President Trump Must Face Accusations of 'Apprentice' Contestant

Judge says presidency doesn't make Trump immune to defamation lawsuit: 'No one is above the law'

Judge: Trump cannot avoid lawsuit by former 'Apprentice' contestant alleging defamation

A NY judge on Tuesday rejected President Trump's motion to dismiss a defamation lawsuit filed by Summer Zervos, a contestant on The Apprentice in 2005.

Trump has repeatedly said that all of the women who accused him of touching them inappropriately were lying - a sentiment his White House reiterated as questions resurfaced about these allegations.

After the suit was filed, Trump lawyers filed a motion to dismiss the case, arguing that a president has immunity from such lawsuits in state courts.

Trump also faces a lawsuit by porn actress Stormy Daniels to end an agreement under which she was paid $130,000 in what she called hush money to keep quiet about an affair she claimed to have had with Trump beginning in 2006.

But potentially the most serious and most damaging legal case involving Trump's alleged sexual history involves neither Clifford nor McDougal. Calling someone a liar is a factual claim, not an opinion.

"Nothing in the Supremacy Clause of the United States Constitution even suggests that the President can not be called to account before a state court for wrongful conduct that bears no relationship to any federal executive responsibility", she wrote.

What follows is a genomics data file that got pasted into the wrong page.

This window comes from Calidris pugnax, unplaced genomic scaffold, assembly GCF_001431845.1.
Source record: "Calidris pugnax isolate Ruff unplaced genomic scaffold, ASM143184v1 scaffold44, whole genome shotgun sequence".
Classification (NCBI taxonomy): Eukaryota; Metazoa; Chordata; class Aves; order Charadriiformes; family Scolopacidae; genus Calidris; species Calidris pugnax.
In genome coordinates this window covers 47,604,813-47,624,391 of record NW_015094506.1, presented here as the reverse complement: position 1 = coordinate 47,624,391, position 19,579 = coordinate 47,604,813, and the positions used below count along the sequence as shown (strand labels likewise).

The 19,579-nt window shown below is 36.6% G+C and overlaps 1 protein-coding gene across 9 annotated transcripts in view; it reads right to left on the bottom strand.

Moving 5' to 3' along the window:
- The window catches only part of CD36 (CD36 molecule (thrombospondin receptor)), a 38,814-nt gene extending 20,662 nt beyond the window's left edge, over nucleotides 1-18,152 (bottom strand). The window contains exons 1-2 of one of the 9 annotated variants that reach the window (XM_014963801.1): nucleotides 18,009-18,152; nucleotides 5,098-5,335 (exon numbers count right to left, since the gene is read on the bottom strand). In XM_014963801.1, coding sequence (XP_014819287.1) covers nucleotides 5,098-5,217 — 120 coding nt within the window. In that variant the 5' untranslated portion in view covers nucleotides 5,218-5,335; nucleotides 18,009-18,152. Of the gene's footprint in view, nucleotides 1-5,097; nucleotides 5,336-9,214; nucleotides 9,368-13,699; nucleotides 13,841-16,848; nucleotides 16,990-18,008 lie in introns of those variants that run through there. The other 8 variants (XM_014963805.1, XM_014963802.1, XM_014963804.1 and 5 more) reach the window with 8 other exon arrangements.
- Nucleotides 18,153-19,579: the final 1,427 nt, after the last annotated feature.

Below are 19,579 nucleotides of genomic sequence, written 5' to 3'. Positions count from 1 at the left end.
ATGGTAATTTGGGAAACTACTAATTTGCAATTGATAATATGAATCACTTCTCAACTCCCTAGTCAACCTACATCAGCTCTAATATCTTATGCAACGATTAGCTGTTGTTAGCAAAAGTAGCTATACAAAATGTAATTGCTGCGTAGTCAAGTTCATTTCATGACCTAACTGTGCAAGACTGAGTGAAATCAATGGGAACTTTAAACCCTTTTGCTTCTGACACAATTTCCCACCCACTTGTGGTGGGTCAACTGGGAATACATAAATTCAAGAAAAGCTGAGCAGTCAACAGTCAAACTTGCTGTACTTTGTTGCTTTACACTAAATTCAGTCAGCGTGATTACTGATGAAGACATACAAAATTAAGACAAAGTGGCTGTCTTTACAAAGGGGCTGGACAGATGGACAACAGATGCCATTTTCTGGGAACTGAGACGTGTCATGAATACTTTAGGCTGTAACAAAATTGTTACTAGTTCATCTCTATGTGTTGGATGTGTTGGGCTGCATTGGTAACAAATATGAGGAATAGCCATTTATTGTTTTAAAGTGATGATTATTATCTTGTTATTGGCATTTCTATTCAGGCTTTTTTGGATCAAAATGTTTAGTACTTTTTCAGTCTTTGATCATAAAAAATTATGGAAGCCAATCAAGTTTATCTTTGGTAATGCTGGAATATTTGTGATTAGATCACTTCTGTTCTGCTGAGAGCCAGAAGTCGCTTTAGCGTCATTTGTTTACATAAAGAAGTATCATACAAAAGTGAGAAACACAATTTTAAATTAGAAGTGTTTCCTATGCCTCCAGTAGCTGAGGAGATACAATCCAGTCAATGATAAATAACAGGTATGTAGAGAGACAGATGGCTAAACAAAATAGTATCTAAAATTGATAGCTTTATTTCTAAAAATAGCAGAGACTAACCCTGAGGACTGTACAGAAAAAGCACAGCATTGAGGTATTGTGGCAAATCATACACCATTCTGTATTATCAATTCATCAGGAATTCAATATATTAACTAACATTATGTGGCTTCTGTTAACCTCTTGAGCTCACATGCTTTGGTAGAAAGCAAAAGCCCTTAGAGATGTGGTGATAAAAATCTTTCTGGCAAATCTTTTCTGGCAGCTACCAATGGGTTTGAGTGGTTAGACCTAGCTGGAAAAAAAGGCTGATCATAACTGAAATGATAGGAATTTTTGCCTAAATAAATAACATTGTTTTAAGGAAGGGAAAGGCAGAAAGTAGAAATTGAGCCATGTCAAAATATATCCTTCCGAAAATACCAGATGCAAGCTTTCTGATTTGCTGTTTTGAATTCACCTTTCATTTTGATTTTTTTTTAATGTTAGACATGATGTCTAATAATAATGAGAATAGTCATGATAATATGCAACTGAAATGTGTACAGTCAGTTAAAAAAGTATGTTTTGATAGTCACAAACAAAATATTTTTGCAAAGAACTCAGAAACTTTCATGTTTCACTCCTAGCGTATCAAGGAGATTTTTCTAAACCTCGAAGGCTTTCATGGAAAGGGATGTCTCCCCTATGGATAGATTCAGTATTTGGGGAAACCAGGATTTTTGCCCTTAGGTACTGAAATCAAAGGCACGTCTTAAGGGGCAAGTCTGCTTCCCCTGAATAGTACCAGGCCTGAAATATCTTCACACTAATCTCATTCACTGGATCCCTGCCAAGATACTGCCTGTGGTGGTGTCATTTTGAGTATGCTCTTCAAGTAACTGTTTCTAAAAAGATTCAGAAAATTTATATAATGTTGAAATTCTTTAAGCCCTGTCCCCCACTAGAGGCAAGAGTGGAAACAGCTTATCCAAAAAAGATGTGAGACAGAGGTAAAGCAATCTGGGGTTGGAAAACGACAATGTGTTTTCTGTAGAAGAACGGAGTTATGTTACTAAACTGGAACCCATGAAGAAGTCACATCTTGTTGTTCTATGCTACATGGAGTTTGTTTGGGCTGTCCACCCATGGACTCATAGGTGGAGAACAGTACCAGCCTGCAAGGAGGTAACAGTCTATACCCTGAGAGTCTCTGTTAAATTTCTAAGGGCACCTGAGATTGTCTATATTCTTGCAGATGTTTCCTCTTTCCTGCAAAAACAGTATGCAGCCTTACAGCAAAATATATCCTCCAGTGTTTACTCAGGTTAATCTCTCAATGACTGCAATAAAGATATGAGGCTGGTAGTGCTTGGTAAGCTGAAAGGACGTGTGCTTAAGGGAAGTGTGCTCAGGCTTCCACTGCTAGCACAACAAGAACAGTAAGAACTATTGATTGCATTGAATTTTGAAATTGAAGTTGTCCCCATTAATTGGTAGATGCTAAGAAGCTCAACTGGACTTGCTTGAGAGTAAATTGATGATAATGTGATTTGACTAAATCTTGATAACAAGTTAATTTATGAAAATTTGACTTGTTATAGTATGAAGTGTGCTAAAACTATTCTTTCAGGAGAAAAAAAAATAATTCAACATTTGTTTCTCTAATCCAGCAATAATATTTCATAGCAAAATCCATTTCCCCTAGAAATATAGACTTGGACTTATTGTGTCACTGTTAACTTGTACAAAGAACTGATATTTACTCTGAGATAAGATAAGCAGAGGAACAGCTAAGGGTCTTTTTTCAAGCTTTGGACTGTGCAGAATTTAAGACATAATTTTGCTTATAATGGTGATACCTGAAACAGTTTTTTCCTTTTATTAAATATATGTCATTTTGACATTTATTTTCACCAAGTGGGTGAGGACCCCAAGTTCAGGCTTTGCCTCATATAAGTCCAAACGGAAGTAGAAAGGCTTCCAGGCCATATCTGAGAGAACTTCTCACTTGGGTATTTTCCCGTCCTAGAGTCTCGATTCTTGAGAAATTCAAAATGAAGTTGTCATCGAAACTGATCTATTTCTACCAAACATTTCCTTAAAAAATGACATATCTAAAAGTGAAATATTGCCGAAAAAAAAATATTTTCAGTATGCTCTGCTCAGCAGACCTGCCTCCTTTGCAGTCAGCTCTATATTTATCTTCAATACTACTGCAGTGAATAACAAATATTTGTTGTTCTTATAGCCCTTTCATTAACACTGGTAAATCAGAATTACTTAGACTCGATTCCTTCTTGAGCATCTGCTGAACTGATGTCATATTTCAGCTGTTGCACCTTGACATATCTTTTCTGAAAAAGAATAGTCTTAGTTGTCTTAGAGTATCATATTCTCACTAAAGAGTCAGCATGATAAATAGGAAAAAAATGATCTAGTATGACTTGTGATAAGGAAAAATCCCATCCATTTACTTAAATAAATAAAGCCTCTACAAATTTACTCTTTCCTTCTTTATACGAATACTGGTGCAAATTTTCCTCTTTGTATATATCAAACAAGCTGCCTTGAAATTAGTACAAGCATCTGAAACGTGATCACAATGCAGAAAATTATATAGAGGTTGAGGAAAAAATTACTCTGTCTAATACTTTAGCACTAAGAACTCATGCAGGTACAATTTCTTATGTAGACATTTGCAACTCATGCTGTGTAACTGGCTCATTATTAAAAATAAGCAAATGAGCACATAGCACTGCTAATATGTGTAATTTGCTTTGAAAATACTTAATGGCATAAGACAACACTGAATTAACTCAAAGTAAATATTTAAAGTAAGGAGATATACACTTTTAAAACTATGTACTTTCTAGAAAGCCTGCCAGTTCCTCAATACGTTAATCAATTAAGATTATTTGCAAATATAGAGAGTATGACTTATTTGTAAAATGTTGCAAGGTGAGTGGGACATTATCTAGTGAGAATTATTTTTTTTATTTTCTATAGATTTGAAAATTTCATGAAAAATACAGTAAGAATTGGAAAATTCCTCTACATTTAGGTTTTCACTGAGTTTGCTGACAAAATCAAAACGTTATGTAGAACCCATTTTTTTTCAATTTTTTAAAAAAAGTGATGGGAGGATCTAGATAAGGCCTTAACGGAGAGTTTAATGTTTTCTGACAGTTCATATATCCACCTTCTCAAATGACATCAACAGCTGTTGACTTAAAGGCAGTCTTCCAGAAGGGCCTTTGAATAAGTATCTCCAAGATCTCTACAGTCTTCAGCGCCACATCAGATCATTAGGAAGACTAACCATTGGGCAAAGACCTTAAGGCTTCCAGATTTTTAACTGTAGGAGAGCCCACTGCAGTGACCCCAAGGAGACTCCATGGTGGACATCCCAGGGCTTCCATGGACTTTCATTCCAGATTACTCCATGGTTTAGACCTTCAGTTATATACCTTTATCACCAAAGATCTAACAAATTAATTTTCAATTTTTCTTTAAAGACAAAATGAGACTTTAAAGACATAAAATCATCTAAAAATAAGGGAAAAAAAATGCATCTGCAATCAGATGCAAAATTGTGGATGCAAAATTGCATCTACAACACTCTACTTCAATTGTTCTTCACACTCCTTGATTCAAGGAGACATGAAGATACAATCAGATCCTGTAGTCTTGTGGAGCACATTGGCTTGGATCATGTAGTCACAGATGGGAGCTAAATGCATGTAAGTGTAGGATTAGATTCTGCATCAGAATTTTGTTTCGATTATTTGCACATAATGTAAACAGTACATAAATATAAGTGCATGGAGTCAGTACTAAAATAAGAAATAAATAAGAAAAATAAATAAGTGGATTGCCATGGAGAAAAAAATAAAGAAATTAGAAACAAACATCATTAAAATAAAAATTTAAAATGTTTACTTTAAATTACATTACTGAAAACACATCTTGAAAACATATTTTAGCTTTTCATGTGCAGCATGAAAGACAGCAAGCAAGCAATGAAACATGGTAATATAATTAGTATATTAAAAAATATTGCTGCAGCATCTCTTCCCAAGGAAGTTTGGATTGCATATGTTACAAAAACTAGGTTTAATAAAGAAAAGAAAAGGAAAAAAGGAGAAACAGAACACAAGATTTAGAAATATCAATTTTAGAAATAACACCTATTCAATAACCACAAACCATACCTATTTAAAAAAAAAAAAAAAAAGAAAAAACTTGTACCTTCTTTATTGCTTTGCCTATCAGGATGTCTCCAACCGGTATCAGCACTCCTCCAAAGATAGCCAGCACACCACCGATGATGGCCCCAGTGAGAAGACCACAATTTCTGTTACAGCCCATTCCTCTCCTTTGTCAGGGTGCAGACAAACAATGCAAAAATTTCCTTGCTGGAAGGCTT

The White House did not immediately respond to a request for comment.

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Trump's legal team had argued the Jones decision applied only to federal courts and that Trump's campaign statements were political speech protected by the U.S. Constitution's First Amendment. She also alleged Trump kissed her, groped her breast and pressed his genitals against her at the Beverly Hills Hotel. The judge cites Paula Jones' case against Bill Clinton as precedent.

The ruling Tuesday was blunt in dismissing an argument made by Trump's attorneys that he can not be sued in state court while in office. "No one is above the law", wrote Judge Jennifer Schecter in a brisk, 18-page ruling in which she declined to dismiss the lawsuit.

"In holding that the doctrine of separation of powers did not mandate a stay of all private actions against the president, the court flatly rejected that 'interactions between the judicial branch and the executive, even quite burdensome interactions, necessarily rise to the level of constitutionally forbidden impairment of the executive's ability to perform its constitutionally mandated functions", Schechter said of the 1997 case. "From there, it could - and perhaps likely will - be appealed to the Supreme Court".

A court document provided to The Post on Tuesday by Michael Avenatti, an attorney for Daniels, describes the polygraph examination, which concluded that Daniels was being "truthful" about her allegations of a sexual encounter with Trump.

Zervos had met Trump when she became a contestant on "The Apprentice" in 2005.

Summer Zervos, right, listens alongside her attorney Gloria Allred during a news conference in Los Angeles last October.

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